Posted in | Electric Vehicles

New BTH Report Shows Sweden Stands in Last Place on Incentives for Electric Vehicles

According to a new report, Sweden is in last place among eight countries when it comes to incentives for electric vehicles. The report is carried out by researchers at Blekinge Institute of Technology, BTH, in collaboration with researchers at Copenhagen Business School and the company Innoventum.

According to the report, Norway ends up in first place, while Sweden is in last place. The report also shows that there is a clear correlation between the strength of the instrument operations and the number of electric vehicles on the roads in the countries studied.

The report has been made by BTH, together with researchers at Copenhagen Business School and Innoventum, and compares incentives for electric vehicles in eight countries. The study selected countries that were reknowned for being at the forefront of policy instruments for electric vehicles, such as Norway, the Netherlands and China, but also countries that have been more cautious like Sweden, Germany, France, Britain and Denmark.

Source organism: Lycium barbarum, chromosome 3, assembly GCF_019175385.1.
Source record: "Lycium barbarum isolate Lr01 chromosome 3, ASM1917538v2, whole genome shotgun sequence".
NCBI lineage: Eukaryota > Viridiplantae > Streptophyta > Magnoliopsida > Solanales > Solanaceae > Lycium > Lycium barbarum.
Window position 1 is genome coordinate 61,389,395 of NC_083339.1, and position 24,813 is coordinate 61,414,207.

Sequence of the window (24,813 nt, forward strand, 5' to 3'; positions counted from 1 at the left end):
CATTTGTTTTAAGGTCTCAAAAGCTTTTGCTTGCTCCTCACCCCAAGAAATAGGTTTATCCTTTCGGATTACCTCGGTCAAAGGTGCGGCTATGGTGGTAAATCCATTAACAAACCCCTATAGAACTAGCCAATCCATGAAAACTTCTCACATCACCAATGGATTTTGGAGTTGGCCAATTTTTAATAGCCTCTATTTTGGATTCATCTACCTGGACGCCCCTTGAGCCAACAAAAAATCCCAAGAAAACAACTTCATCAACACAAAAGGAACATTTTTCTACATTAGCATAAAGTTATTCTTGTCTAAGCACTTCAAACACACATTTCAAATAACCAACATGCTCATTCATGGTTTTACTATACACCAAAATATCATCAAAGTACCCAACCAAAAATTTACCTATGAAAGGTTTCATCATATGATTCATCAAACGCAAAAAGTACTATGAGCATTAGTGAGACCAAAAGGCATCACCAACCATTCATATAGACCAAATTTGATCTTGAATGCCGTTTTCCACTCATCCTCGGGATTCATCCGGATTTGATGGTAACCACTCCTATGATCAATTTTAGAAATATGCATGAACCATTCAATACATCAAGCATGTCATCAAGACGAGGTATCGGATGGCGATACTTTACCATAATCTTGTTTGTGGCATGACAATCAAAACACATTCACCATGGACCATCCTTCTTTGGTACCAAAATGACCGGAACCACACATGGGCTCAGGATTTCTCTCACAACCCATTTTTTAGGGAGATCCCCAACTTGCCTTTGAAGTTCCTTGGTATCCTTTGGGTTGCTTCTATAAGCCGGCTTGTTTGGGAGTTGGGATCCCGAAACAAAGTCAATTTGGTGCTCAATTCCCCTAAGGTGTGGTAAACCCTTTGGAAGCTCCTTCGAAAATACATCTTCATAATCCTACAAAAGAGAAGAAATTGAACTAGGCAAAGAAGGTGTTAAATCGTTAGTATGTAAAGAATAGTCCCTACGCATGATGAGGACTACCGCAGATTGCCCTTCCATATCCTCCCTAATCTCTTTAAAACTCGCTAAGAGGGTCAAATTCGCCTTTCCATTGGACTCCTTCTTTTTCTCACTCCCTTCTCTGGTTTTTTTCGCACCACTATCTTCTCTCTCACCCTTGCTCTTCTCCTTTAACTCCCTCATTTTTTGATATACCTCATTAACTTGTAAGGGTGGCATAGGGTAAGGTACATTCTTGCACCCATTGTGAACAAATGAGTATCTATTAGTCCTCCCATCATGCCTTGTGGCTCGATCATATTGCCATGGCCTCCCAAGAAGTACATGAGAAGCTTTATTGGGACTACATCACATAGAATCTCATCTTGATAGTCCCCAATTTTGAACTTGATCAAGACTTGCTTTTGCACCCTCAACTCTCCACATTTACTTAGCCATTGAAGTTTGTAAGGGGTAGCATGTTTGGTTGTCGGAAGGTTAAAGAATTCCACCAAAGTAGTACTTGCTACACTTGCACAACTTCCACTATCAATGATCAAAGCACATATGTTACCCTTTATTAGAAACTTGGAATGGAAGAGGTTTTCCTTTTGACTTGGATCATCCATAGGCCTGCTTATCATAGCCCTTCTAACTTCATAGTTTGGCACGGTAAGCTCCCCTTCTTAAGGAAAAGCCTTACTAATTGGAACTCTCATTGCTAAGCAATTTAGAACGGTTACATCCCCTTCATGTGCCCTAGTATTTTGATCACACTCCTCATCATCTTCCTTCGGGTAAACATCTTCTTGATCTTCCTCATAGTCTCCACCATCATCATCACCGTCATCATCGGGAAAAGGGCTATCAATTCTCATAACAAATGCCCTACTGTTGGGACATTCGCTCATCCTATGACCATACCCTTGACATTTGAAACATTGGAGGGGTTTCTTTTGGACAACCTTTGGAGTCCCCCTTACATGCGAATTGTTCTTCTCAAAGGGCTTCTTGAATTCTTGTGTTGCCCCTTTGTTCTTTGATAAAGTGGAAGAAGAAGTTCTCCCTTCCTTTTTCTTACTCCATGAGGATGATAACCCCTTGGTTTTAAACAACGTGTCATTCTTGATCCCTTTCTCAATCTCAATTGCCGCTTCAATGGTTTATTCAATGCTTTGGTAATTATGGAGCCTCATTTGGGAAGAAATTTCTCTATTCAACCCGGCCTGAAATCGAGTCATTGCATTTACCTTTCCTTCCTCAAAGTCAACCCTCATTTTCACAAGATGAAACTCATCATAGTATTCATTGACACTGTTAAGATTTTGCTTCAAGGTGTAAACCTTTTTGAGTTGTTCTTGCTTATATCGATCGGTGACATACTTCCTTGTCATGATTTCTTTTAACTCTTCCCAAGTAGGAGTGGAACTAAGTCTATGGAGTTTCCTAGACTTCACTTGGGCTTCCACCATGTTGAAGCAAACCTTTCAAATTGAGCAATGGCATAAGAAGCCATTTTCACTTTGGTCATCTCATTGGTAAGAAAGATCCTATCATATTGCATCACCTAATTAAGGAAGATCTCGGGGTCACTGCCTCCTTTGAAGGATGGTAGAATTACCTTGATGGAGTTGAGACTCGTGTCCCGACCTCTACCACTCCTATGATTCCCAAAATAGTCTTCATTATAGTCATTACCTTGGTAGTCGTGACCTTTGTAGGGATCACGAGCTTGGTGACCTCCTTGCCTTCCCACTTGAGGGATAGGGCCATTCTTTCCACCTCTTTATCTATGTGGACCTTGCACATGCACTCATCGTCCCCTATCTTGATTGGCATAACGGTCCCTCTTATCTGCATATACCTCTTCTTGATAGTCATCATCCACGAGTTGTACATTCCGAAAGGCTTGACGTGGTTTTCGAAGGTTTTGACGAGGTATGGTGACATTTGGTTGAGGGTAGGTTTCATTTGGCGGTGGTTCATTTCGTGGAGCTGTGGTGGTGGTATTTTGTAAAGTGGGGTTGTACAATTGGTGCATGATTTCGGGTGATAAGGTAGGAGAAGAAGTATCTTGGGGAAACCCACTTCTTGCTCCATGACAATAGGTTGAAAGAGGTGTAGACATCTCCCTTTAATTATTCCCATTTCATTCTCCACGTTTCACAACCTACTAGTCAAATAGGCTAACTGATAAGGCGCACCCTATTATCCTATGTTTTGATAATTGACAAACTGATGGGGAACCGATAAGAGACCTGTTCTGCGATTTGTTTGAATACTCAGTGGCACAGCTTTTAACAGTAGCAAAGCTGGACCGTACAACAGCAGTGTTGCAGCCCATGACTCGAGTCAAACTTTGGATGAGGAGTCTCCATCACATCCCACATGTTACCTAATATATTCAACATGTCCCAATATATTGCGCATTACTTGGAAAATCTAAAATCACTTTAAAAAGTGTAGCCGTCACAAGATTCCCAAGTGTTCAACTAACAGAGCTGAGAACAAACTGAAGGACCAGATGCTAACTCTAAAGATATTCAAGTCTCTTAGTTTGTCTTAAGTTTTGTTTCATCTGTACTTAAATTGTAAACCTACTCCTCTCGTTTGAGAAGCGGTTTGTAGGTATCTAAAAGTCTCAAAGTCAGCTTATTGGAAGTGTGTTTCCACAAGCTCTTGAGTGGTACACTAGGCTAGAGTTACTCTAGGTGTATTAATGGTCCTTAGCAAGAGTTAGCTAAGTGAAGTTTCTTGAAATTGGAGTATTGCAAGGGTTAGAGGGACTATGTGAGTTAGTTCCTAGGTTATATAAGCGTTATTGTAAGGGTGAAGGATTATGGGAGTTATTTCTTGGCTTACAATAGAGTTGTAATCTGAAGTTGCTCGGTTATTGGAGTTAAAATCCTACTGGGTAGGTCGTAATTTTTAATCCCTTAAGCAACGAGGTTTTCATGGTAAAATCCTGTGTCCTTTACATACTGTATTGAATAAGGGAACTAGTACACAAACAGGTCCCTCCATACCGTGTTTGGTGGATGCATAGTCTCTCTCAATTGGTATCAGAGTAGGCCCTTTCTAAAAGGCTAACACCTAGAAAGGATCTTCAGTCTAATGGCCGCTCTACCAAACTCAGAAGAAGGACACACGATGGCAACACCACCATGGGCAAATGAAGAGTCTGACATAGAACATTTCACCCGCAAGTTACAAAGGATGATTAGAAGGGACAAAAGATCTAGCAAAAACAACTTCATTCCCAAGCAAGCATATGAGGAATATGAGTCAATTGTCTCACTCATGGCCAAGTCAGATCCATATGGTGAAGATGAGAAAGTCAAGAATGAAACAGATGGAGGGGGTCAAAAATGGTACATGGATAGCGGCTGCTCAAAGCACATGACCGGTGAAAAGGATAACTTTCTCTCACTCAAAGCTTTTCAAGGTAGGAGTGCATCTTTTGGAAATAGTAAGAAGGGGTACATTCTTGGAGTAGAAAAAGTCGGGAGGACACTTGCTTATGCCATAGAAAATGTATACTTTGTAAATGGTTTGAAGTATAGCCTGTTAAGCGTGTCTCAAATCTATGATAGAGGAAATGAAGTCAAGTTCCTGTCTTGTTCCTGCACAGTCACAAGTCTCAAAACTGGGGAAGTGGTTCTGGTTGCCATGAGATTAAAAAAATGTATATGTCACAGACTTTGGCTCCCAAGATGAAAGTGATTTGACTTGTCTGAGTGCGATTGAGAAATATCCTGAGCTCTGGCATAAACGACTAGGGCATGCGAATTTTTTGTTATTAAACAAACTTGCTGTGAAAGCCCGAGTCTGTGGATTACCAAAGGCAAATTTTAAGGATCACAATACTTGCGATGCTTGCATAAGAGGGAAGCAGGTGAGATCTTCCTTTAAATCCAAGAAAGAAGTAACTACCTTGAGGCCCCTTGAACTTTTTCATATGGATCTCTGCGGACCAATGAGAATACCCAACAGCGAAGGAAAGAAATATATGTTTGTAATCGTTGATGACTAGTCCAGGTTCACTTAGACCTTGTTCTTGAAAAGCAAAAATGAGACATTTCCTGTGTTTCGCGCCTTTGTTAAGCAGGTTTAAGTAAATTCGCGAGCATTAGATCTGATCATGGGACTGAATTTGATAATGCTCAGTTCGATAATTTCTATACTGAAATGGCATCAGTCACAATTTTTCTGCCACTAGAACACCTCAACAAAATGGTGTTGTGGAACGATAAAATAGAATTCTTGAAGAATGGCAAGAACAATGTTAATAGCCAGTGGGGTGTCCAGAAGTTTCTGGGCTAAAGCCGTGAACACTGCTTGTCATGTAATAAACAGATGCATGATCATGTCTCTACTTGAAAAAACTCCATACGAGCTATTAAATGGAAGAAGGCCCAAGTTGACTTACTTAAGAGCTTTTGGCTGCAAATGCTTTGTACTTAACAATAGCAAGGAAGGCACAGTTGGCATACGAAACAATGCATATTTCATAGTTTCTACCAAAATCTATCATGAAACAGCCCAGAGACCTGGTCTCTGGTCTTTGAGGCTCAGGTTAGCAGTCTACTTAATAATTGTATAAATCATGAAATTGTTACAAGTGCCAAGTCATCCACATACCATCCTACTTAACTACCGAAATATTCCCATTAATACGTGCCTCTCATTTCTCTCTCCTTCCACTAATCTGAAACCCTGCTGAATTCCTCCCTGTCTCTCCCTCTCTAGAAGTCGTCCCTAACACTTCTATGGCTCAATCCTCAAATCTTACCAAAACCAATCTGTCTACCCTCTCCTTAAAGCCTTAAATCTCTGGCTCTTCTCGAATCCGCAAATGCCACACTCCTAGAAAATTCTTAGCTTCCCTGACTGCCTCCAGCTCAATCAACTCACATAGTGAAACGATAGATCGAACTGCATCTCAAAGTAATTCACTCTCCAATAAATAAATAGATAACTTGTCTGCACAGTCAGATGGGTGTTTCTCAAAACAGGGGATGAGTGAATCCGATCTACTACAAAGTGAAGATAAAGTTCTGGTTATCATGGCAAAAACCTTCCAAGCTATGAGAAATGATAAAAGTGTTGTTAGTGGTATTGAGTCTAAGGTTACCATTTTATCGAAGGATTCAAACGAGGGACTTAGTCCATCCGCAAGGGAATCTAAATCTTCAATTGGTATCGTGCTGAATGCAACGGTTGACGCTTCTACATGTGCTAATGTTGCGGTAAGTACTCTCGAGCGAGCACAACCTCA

For Sigvald Harryson, who led the compilation of the report, the result is both surprising and disturbing:

  • We already knew beforehand that Sweden is far ahead when it comes to installed renewable energy but that the potential for improvement was so great when it comes to incentives for electric vehicles was a surprise. This has already consequences for the industry in Sweden. The growing market for electric vehicles is now capitalized by big companies such as Nissan, Renault and Tesla rather than by the Swedish automotive cluster around Volvo Cars, says Sigvald Harryson at Copenhagen Business School and Innoventum.
  • The report is an important contribution to our research on a roadmap for how the Swedish vehicle fleet could be able to become fossil free by 2030. The transition to electric vehicles is sometimes seen as a threat to existing jobs in traditional industries, but our research suggests that electric vehicles and renewable energy can bring more jobs, says Henrik Ny, at BTH.

Both agree that Sweden now has a great opportunity to maintain its leading position in renewable energy and to broaden it by introducing powerful incentives also for electric vehicles.

  • Without an effort Sweden risks being stuck in an increasingly expensive fossil transport systems that will cost a lot more in emissions and fuel costs when the oil eventually will inevitably become more expensive, they say.


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